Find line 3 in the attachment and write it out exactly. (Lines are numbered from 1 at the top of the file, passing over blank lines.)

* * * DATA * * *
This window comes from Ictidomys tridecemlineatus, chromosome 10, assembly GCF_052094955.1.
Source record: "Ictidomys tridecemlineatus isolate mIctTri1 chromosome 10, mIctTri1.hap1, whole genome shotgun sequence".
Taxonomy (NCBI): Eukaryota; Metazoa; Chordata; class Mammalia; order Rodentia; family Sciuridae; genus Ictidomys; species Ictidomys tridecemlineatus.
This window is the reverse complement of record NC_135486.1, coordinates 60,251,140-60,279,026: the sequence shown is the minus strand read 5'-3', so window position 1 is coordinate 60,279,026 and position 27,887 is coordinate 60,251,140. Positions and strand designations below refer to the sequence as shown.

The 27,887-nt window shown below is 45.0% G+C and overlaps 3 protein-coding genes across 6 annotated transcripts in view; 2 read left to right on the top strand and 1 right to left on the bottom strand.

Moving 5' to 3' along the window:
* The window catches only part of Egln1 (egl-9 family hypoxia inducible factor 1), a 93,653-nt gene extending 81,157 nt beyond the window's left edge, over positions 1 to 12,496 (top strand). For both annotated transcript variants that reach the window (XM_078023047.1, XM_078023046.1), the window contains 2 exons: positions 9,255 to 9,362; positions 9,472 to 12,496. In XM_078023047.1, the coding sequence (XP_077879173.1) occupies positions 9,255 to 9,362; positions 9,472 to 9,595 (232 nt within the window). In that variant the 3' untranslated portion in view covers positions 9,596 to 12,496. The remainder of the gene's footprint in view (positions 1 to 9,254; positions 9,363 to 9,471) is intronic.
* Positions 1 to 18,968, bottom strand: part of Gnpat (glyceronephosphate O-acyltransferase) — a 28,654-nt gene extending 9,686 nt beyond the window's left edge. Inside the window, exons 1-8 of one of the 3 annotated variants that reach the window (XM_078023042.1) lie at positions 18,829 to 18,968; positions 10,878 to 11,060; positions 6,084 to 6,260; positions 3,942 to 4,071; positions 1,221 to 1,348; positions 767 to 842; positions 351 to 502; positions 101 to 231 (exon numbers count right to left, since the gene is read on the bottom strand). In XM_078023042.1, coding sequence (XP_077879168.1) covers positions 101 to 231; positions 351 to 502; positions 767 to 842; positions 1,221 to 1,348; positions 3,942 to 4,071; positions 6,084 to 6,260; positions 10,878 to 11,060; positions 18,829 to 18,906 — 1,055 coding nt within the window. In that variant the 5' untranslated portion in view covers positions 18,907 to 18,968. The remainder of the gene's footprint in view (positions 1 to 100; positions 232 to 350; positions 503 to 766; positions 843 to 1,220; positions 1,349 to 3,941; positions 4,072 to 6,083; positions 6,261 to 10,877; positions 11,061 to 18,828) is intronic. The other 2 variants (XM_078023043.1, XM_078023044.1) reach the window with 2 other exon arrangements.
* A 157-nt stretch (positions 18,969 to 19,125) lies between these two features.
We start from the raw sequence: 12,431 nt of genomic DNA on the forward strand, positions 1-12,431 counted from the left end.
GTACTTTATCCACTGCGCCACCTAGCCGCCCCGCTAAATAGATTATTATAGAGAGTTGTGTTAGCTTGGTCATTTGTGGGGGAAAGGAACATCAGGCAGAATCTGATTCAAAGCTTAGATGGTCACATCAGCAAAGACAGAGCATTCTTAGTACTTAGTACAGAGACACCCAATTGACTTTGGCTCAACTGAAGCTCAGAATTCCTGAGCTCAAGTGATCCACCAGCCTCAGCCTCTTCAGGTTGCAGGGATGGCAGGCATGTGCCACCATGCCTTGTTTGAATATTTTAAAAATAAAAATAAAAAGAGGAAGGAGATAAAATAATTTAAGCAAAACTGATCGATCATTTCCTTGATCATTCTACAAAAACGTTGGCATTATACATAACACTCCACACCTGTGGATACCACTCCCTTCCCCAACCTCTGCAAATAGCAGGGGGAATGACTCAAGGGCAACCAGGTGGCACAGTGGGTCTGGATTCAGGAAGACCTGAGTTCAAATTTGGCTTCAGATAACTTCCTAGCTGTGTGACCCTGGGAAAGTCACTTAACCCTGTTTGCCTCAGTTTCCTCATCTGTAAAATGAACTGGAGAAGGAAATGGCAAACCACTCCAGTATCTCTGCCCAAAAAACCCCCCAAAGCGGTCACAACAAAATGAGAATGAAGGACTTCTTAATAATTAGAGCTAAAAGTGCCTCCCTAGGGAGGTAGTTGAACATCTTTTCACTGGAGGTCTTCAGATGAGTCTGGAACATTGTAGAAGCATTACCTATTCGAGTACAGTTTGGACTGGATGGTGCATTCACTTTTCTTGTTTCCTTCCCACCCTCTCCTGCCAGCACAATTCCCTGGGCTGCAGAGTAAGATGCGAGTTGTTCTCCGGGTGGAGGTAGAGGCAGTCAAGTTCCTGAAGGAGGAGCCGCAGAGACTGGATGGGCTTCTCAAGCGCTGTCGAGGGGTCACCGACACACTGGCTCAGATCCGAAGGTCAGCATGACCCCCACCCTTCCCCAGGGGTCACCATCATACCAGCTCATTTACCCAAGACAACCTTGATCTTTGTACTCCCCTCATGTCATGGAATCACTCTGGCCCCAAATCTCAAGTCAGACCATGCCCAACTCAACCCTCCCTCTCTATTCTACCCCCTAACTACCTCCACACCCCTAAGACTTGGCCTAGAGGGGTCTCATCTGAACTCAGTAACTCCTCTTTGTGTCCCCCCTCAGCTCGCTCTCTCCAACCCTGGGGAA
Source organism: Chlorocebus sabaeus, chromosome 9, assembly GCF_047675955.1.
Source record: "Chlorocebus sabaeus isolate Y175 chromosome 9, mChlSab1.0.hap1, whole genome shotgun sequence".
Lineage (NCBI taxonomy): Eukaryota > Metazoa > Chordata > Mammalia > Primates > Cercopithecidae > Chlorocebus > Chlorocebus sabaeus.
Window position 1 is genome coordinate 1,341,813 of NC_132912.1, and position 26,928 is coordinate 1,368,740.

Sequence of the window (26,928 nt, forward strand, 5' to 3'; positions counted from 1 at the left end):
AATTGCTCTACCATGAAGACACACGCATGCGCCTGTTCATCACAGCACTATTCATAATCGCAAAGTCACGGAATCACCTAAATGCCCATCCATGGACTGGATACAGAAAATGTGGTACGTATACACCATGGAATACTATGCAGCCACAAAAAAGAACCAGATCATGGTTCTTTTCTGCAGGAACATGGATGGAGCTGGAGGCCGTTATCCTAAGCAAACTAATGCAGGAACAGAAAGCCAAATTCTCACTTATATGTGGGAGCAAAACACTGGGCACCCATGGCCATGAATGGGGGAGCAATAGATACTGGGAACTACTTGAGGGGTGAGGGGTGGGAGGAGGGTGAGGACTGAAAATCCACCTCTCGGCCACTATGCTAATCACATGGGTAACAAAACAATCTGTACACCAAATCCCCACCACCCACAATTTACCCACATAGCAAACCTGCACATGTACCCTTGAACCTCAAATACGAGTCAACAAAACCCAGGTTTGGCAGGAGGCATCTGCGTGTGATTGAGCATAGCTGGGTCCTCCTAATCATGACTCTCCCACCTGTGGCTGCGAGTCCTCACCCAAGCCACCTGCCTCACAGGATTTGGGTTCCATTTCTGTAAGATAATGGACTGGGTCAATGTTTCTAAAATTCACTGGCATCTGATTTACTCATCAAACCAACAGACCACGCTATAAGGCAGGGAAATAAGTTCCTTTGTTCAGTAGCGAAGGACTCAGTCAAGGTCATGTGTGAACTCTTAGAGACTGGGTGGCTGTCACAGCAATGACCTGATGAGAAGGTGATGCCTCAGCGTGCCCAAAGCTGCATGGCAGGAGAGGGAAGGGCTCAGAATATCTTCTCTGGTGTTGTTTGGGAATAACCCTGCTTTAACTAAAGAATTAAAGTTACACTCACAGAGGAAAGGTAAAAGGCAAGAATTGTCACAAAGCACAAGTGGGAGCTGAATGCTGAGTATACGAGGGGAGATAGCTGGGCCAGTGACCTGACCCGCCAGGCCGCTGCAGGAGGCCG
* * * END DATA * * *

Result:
Taxonomy (NCBI): Eukaryota; Metazoa; Chordata; class Mammalia; order Rodentia; family Sciuridae; genus Ictidomys; species Ictidomys tridecemlineatus.